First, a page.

Every angler dreams of landing a once-in-a-lifetime kind of fish—and I was fortunate to experience one such catch this winter.
While ice fishing at legendary Henrys Lake, I caught “Walter”, a 30-inch cutthroat-rainbow hybrid trout. It was the highlight of my ice fishing career, and one of my favorite catches ever. To celebrate the occasion, I decided to keep Walter as a trophy.
What makes a fish trophy-worthy? Each angler’s criteria will differ. But these days, trophy options exist for every shape and size of fish—even ones you choose to release! If catching a trophy is on your bucket list, here are a few things to know:
Choosing the Right Fish
Taxidermy is expensive, but when it’s done right, it lasts a lifetime. So, choose your trophy fish wisely!
Size is a primary consideration. In my opinion, the best trophies are “special big” specimens you might never encounter again. I’ve caught lots of big trout through the ice, especially at Henrys, where my previous personal-best was 24 inches. Walter surpassed that by 25%, and 30-inch trout (other than Mackinaw and steelhead) are rare finds anywhere in North America. Walter was definitely a trophy.
My next decision was whether to harvest Walter for a skin mount, or release him and order a replica. I already have a replica mount of a 24-inch Idaho largemouth bass—a fish I released because it was a crucial member of the spawning population (and probably close to 20 years old!).
Cutbows, like most hybrid species, do not reproduce. And at nearly 10 pounds, Walter was likely approaching the end of his life (most trout don’t live more than 7-8 years). I would have had a hard time harvesting a wild trout, but as a hatchery-produced hybrid, Walter made an ideal keeper.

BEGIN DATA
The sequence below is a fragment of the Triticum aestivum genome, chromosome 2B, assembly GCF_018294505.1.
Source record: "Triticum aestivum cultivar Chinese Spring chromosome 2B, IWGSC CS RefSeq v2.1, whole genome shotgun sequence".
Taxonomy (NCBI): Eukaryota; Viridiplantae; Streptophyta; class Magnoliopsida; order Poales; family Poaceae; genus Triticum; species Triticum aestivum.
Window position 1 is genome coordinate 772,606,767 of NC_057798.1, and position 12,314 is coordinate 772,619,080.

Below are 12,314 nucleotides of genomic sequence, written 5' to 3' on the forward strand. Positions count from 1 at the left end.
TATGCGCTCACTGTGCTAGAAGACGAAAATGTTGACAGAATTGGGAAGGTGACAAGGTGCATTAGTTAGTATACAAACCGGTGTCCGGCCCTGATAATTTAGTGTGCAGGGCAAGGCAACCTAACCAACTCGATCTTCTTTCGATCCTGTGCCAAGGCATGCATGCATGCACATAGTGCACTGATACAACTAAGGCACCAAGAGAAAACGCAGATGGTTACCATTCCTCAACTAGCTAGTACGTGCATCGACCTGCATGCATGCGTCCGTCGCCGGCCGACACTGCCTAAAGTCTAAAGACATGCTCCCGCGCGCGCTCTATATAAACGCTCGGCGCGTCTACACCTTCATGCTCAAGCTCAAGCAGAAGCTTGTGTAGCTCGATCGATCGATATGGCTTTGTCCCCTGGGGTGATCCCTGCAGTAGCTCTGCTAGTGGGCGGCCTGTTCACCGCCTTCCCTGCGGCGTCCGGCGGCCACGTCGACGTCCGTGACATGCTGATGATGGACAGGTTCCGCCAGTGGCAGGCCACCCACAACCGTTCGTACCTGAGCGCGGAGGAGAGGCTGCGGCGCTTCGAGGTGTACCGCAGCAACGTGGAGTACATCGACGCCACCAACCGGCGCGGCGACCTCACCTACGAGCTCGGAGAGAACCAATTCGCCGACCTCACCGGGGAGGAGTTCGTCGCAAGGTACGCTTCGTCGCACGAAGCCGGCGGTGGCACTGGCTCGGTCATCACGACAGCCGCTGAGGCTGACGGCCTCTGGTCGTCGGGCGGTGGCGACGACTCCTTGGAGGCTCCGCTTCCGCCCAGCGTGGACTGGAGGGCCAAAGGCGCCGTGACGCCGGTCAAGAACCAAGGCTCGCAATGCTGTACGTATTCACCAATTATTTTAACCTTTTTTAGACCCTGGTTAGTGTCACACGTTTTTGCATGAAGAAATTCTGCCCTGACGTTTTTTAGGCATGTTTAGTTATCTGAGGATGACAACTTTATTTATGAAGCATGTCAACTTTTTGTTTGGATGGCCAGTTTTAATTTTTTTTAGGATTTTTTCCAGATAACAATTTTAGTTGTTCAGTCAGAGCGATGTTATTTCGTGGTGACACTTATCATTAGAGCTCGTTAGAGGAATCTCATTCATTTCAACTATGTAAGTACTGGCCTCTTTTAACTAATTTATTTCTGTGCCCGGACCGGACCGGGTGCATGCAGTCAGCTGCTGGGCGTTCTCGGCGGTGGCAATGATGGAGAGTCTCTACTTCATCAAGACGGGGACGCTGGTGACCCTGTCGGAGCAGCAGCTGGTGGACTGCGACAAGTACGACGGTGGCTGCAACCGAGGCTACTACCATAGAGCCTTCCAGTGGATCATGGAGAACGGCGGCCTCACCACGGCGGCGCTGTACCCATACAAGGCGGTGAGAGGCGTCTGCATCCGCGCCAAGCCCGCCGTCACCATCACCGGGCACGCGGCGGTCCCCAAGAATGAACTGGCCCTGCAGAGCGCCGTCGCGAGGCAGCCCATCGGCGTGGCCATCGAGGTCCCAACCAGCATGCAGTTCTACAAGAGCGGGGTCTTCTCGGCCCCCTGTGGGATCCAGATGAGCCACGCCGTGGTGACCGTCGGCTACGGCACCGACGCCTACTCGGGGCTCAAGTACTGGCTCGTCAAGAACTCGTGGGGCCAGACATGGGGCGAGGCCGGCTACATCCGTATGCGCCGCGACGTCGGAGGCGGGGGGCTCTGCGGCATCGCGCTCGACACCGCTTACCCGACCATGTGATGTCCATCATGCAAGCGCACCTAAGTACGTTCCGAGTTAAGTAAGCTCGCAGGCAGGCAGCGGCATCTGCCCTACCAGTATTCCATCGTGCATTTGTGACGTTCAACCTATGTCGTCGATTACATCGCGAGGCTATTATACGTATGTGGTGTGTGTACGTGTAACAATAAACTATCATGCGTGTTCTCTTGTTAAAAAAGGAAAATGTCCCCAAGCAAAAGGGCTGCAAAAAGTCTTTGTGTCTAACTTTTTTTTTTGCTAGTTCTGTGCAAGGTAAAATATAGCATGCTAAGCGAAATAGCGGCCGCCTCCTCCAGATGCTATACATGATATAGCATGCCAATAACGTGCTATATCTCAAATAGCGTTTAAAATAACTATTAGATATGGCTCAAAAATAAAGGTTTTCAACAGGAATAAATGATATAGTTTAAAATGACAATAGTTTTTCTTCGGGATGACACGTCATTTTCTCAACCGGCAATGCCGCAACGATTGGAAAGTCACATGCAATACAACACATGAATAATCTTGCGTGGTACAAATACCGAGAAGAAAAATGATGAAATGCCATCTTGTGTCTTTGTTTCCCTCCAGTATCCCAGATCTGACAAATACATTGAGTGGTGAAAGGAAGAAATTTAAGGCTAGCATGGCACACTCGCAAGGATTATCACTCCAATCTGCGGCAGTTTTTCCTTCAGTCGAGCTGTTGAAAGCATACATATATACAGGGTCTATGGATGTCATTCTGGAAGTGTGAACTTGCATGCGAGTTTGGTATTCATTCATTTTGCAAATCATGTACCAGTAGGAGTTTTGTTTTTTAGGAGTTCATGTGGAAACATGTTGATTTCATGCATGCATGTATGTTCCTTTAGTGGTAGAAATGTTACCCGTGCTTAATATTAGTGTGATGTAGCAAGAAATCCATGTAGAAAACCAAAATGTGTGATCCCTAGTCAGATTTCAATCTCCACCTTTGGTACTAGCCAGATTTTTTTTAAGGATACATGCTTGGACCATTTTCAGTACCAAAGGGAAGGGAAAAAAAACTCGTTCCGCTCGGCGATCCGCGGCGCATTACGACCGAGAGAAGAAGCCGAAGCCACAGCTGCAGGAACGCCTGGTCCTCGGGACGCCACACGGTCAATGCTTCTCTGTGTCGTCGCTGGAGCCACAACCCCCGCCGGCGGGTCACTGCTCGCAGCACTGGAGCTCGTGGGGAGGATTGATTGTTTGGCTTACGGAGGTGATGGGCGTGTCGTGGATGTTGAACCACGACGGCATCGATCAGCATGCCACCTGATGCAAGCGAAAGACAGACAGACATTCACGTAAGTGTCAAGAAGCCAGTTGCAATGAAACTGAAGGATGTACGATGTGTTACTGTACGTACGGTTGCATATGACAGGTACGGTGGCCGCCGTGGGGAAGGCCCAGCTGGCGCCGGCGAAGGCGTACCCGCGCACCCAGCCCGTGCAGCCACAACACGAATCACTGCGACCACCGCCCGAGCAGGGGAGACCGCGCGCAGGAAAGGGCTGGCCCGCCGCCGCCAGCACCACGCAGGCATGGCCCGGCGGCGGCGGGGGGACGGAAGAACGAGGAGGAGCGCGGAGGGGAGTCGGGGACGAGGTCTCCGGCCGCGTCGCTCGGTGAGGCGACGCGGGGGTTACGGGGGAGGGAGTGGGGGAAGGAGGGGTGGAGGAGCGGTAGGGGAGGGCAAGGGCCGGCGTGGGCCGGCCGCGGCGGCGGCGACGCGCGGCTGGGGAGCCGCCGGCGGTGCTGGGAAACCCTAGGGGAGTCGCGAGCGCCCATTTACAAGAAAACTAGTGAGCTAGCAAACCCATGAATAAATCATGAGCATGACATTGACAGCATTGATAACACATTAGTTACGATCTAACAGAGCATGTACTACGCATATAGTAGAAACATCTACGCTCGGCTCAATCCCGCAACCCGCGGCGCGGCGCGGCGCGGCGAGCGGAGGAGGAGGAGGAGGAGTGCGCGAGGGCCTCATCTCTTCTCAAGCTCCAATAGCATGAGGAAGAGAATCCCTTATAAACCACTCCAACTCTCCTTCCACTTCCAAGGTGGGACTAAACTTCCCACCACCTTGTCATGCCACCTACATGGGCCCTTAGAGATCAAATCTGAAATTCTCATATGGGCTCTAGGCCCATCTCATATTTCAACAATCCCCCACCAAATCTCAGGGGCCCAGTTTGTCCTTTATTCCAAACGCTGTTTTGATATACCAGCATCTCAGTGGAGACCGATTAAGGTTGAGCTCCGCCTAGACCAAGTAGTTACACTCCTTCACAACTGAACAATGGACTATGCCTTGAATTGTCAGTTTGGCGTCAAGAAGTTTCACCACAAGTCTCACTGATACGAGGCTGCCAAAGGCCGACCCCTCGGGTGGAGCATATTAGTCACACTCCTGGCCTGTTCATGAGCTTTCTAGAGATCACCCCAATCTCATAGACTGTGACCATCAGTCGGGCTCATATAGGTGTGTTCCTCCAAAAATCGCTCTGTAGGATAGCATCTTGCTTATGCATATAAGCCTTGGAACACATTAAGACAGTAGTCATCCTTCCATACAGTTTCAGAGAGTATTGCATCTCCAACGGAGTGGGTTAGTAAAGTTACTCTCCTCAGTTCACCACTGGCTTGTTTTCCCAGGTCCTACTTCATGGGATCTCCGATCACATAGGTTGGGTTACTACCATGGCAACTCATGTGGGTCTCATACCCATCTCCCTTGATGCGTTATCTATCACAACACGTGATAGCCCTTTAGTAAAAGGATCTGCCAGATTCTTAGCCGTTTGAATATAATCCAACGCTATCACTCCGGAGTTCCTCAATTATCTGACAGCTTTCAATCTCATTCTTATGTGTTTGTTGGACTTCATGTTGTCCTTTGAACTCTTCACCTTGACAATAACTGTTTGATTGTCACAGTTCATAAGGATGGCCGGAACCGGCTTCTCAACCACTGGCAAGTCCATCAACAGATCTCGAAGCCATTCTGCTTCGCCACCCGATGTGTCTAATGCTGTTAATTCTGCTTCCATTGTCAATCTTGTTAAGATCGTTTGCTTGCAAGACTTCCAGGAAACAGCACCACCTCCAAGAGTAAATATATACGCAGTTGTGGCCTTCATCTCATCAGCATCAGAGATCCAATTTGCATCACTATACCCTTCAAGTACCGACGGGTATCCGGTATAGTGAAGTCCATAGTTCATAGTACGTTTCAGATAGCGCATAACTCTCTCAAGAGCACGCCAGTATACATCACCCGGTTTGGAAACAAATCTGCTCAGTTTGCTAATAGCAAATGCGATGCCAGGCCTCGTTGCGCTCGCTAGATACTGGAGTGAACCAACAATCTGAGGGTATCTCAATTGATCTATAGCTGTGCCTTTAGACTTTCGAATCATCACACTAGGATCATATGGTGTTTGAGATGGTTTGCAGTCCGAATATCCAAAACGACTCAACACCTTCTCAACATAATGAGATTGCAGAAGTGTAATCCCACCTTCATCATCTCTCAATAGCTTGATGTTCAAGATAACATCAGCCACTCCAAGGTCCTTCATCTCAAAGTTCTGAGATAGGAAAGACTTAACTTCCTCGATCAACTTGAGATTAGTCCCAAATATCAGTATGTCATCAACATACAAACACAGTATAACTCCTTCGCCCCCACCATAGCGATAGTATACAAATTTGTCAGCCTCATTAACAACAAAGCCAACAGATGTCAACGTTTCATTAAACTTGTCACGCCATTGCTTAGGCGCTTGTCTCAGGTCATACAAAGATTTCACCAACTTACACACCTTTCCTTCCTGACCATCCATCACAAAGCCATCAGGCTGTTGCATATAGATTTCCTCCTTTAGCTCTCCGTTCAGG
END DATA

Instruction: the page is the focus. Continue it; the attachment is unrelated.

A trophy fish also needs a great story. And pulling a giant trout through an 8-inch hole in the ice—on a 28-inch rod, no less—definitely qualifies!
I had a narrow window of criteria for my skin-mount trophy. And Walter checked every box.
Picking the Right Artist
Once I decided to bring Walter home, the next step was choosing a taxidermist. Lucky for me, I had an existing friendship with Dave Danner of Tall Tale Taxidermy in Meridian. Dave is a talented artist with more than 40 years of experience. When Dave did my bass replica, he gave me a tour of his workshop and display room filled with awesome trophies. I knew if I ever had a skin mount made, Dave would be my guy.
Replica mounts are great—I love that they provide the option for catch-and-release—but skin mounts offer superior beauty and realism. The head (including the teeth!), fins and skin of the fish are preserved and stretched over a mold. Once Dave adds his touch-up painting magic, the final product is a stunning tribute to an incredible fish.
Not all taxidermy is created equal, so do your homework and make sure you choose an artist you trust with your prized catch. Remember—a well-made trophy will last forever!
Field Care Matters
If you decide to keep a trophy, taking care of it in the field will improve the quality of your mount. Keeping the skin and fins moist is key. When I caught Walter, I called Dave from the lake and followed his instructions for proper preservation. Because I was able to pack the fish completely in snow inside a plastic bag, Walt arrived at Dave’s workshop in pristine condition.
Fish caught during warmer weather or in remote locations might be trickier to handle. Do some research ahead of time and have a plan in mind, just in case the fish of a lifetime shows up.
I’m really happy with how Walter turned out. It was a difficult decision to harvest a fish for a trophy, but it was such a special catch—and Dave did such a beautiful job—that I’m glad to have a memento worthy of the occasion. Tight lines!